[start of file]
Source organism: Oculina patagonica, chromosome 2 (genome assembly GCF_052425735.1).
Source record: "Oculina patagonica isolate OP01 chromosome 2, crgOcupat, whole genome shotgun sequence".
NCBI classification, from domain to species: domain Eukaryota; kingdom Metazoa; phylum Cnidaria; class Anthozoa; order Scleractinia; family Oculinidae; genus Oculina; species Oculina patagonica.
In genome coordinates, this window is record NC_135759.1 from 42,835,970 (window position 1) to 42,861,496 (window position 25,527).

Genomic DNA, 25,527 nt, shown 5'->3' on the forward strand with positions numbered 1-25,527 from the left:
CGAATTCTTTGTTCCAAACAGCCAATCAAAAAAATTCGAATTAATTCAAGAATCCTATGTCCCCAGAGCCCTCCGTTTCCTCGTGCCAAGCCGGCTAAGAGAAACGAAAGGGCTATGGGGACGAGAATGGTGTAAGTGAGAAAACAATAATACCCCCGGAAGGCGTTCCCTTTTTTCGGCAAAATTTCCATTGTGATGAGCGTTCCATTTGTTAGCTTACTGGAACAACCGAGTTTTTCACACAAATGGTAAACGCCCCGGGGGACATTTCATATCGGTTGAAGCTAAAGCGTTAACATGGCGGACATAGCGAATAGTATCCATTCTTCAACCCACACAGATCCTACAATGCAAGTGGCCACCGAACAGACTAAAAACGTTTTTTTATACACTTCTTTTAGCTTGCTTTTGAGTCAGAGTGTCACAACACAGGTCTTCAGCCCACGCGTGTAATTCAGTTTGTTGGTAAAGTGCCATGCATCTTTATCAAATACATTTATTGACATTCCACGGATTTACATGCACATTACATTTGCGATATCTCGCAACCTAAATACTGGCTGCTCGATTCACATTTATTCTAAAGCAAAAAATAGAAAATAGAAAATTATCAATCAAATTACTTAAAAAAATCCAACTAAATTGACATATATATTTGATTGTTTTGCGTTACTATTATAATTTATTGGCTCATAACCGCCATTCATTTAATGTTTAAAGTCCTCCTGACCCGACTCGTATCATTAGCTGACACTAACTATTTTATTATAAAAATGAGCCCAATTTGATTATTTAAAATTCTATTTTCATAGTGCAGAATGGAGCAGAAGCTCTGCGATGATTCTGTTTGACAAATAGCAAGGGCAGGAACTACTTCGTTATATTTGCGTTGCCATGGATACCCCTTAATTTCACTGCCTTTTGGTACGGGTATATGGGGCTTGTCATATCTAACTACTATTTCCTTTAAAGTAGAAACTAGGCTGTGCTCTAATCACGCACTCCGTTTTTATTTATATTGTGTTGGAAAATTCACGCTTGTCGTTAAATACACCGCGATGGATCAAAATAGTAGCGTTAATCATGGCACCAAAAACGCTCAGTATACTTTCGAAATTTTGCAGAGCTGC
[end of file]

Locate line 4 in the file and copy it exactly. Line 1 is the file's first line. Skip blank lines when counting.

In genome coordinates, this window is record NC_135759.1 from 42,835,970 (window position 1) to 42,861,496 (window position 25,527).